The image of ESTATE’s ideal clientele is more about the body than about the individual. The men are treated as erotic objects, glowing (literally) with an aura of sexual power. Positioned next to eye-drawing foci such as buttocks, abdominal muscles and crotch, the text relies on the sexual desire surrounding the model; contrasting strongly with the background, the writing glows with borrowed energy. Associating the word “Sunday” with the sexual nature of the event itself, the figure of the word is overlapped multiple times in a chaotic pattern, creating the background on which the sexual object is displayed. Beyond its use to lure attendees to the event, the flyer has purpose within the experience. The erotically posed muscular men on the flyers created a preconception of what the club’s clientele “will” supposedly look like.


Once I got in line at the corner of Sixth Avenue and 20th Street, I came face to face with John Blair’s second method of commodifying desire: the staff. At the entrance, an attractive young man bundled against the cold in a stylish jacket struck up a pleasant conversation while he checked my ID. At the register inside, sensually dressed, heroin-chic young women worked the till collecting $15 for the privilege of entry. At the coat check, a group of men in their late 20s engaged me in thinly-veiled sexual banter while checking my coat, hoping their efforts would earn them a tip. Finally, I entered the “chapel,” the club’s smaller dance floor. It was still early and the club was still slow, I headed for the bar (one of four that I counted in the club).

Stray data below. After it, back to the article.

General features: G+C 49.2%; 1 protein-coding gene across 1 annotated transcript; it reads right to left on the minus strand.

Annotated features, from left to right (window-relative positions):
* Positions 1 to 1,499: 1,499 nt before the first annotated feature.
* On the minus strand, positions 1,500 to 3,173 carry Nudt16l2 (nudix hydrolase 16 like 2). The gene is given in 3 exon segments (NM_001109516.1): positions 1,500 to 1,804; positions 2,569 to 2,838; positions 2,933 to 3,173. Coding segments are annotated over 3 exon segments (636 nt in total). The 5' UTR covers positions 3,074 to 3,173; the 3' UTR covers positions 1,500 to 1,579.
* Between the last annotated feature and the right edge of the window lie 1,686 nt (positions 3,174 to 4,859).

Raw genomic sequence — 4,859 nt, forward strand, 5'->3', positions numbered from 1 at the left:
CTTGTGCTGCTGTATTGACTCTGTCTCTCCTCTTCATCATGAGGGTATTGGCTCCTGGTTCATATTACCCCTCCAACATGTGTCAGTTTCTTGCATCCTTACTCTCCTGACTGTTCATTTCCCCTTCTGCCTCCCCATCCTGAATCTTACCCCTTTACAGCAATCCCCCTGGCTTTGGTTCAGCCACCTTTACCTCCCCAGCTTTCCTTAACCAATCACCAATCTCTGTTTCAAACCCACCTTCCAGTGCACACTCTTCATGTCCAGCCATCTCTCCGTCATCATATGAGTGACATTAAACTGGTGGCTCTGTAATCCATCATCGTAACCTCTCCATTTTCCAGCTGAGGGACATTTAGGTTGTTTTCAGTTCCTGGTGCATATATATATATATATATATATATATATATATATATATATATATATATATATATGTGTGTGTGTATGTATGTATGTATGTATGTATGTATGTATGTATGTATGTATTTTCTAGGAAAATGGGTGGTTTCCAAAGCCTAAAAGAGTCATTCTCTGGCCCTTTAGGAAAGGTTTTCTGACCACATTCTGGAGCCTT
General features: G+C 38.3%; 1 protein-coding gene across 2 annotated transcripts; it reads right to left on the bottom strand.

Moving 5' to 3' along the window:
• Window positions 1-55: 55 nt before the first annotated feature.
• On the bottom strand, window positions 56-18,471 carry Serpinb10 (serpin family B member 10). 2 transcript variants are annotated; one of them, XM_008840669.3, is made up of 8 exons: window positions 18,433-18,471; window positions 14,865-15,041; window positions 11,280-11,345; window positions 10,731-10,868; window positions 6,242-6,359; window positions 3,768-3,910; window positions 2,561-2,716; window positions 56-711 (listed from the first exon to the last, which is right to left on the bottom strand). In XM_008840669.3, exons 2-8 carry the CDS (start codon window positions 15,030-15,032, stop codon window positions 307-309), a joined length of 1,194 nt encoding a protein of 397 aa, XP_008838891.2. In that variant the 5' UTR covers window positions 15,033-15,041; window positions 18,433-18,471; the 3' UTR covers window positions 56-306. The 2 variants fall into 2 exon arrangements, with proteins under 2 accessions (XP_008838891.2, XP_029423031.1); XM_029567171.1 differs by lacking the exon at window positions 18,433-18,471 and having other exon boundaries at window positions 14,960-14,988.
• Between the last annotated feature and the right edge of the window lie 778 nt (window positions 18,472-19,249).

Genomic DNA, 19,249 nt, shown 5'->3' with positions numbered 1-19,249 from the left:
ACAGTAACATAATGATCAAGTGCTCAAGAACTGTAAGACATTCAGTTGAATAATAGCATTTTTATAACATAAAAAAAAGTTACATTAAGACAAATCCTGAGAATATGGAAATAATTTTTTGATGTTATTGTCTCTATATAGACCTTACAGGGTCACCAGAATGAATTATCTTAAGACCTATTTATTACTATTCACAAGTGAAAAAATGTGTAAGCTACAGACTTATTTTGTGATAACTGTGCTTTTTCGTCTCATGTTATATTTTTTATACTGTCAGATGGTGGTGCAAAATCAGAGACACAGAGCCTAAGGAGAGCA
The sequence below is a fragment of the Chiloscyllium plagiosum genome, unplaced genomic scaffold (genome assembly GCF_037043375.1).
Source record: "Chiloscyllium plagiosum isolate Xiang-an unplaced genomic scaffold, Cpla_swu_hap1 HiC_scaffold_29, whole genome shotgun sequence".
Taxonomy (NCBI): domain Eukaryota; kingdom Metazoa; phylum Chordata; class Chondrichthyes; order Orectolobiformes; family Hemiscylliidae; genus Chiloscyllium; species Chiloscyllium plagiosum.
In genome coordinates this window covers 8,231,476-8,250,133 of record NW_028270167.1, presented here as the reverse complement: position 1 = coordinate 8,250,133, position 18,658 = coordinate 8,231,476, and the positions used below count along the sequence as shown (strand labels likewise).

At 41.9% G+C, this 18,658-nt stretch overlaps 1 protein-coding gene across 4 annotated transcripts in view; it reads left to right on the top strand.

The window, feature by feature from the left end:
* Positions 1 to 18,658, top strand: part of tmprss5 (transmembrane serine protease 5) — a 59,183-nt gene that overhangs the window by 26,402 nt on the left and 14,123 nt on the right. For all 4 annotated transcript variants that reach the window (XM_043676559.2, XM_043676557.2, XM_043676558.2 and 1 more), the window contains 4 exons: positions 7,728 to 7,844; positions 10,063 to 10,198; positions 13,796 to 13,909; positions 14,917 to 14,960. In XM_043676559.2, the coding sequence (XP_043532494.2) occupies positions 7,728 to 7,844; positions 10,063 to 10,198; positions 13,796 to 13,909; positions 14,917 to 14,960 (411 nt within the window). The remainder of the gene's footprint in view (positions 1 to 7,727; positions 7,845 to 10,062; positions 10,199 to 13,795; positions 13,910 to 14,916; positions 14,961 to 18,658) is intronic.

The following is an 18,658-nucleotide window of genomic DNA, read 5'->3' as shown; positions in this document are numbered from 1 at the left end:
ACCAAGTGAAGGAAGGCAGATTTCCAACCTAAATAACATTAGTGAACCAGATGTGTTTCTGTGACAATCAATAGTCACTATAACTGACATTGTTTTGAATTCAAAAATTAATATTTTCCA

At the bar, I found John Blair’s hiring practices continued to hold true, the sexier the employee the better. The owners had hired a range of men to work the bars, each with a different style and a different look. However they all shared one thing: sexual energy. Throughout the night, I found myself returning to the bartender that fit my type, a twenty-something college kid, while I ignored the Fabio-esque barkeep in the chapel. A staff designed to cater to different tastes is a smart business move as I found myself more likely to buy drinks from and tip the bartender I found attractive. The staff also increased the sexual image of the club. The bartenders were often the only people fully illuminated, further demarcating the space as a congregation of the beautiful. After all, if the staff looks like that, the clientele must look amazing, right? Or at least that is what the owners might like you to think.